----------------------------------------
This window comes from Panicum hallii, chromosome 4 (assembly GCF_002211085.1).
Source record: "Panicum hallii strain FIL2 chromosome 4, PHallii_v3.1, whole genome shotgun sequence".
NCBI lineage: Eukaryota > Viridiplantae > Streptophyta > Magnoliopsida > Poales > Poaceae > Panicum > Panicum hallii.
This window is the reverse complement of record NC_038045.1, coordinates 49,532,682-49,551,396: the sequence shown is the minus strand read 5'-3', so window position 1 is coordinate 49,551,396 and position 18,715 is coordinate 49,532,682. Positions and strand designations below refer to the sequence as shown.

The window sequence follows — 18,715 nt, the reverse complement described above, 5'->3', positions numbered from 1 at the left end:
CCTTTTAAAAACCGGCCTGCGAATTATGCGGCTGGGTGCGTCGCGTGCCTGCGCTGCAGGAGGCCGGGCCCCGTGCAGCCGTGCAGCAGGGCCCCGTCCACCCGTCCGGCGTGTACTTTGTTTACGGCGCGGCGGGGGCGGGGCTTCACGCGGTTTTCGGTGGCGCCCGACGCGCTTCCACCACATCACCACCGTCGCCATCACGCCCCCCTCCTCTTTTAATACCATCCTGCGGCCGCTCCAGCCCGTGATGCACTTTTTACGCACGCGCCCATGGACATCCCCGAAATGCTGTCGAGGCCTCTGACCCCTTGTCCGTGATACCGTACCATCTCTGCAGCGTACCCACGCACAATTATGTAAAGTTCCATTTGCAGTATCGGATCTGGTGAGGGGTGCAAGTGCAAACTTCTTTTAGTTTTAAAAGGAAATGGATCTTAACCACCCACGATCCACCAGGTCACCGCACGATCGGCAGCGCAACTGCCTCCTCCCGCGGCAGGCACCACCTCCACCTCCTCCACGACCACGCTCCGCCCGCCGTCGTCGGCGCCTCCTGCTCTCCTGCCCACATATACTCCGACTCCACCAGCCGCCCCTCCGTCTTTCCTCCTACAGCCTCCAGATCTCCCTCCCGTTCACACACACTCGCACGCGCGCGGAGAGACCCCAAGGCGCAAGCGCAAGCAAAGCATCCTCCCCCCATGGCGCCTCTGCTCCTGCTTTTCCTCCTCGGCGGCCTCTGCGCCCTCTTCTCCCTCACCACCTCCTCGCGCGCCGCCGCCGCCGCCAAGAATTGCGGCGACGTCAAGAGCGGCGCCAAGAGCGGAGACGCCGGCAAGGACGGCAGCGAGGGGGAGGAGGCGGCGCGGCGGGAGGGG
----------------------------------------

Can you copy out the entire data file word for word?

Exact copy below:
This window comes from Panicum hallii, chromosome 4 (assembly GCF_002211085.1).
Source record: "Panicum hallii strain FIL2 chromosome 4, PHallii_v3.1, whole genome shotgun sequence".
NCBI lineage: Eukaryota > Viridiplantae > Streptophyta > Magnoliopsida > Poales > Poaceae > Panicum > Panicum hallii.
This window is the reverse complement of record NC_038045.1, coordinates 49,532,682-49,551,396: the sequence shown is the minus strand read 5'-3', so window position 1 is coordinate 49,551,396 and position 18,715 is coordinate 49,532,682. Positions and strand designations below refer to the sequence as shown.

The window sequence follows — 18,715 nt, the reverse complement described above, 5'->3', positions numbered from 1 at the left end:
CCTTTTAAAAACCGGCCTGCGAATTATGCGGCTGGGTGCGTCGCGTGCCTGCGCTGCAGGAGGCCGGGCCCCGTGCAGCCGTGCAGCAGGGCCCCGTCCACCCGTCCGGCGTGTACTTTGTTTACGGCGCGGCGGGGGCGGGGCTTCACGCGGTTTTCGGTGGCGCCCGACGCGCTTCCACCACATCACCACCGTCGCCATCACGCCCCCCTCCTCTTTTAATACCATCCTGCGGCCGCTCCAGCCCGTGATGCACTTTTTACGCACGCGCCCATGGACATCCCCGAAATGCTGTCGAGGCCTCTGACCCCTTGTCCGTGATACCGTACCATCTCTGCAGCGTACCCACGCACAATTATGTAAAGTTCCATTTGCAGTATCGGATCTGGTGAGGGGTGCAAGTGCAAACTTCTTTTAGTTTTAAAAGGAAATGGATCTTAACCACCCACGATCCACCAGGTCACCGCACGATCGGCAGCGCAACTGCCTCCTCCCGCGGCAGGCACCACCTCCACCTCCTCCACGACCACGCTCCGCCCGCCGTCGTCGGCGCCTCCTGCTCTCCTGCCCACATATACTCCGACTCCACCAGCCGCCCCTCCGTCTTTCCTCCTACAGCCTCCAGATCTCCCTCCCGTTCACACACACTCGCACGCGCGCGGAGAGACCCCAAGGCGCAAGCGCAAGCAAAGCATCCTCCCCCCATGGCGCCTCTGCTCCTGCTTTTCCTCCTCGGCGGCCTCTGCGCCCTCTTCTCCCTCACCACCTCCTCGCGCGCCGCCGCCGCCGCCAAGAATTGCGGCGACGTCAAGAGCGGCGCCAAGAGCGGAGACGCCGGCAAGGACGGCAGCGAGGGGGAGGAGGCGGCGCGGCGGGAGGGG